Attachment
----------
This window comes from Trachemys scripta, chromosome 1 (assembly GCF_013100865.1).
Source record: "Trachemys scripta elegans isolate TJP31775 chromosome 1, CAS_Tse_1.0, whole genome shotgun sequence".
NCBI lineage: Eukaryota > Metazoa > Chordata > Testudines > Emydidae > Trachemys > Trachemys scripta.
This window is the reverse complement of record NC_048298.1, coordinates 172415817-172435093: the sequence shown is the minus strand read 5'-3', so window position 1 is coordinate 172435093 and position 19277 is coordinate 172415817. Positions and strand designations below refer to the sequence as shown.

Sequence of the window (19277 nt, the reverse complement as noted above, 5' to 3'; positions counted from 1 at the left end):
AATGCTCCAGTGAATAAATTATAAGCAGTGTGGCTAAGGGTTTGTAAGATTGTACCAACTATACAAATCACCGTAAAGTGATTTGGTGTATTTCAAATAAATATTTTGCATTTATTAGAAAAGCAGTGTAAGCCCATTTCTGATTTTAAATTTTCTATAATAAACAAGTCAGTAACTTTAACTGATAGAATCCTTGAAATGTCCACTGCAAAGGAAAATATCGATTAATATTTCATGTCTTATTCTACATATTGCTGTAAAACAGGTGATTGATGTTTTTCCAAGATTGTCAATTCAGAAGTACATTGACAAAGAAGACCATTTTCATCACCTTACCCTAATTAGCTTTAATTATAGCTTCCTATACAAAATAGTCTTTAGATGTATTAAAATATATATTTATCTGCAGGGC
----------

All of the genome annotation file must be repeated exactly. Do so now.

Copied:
This window comes from Trachemys scripta, chromosome 1 (assembly GCF_013100865.1).
Source record: "Trachemys scripta elegans isolate TJP31775 chromosome 1, CAS_Tse_1.0, whole genome shotgun sequence".
NCBI lineage: Eukaryota > Metazoa > Chordata > Testudines > Emydidae > Trachemys > Trachemys scripta.
This window is the reverse complement of record NC_048298.1, coordinates 172415817-172435093: the sequence shown is the minus strand read 5'-3', so window position 1 is coordinate 172435093 and position 19277 is coordinate 172415817. Positions and strand designations below refer to the sequence as shown.

Sequence of the window (19277 nt, the reverse complement as noted above, 5' to 3'; positions counted from 1 at the left end):
AATGCTCCAGTGAATAAATTATAAGCAGTGTGGCTAAGGGTTTGTAAGATTGTACCAACTATACAAATCACCGTAAAGTGATTTGGTGTATTTCAAATAAATATTTTGCATTTATTAGAAAAGCAGTGTAAGCCCATTTCTGATTTTAAATTTTCTATAATAAACAAGTCAGTAACTTTAACTGATAGAATCCTTGAAATGTCCACTGCAAAGGAAAATATCGATTAATATTTCATGTCTTATTCTACATATTGCTGTAAAACAGGTGATTGATGTTTTTCCAAGATTGTCAATTCAGAAGTACATTGACAAAGAAGACCATTTTCATCACCTTACCCTAATTAGCTTTAATTATAGCTTCCTATACAAAATAGTCTTTAGATGTATTAAAATATATATTTATCTGCAGGGC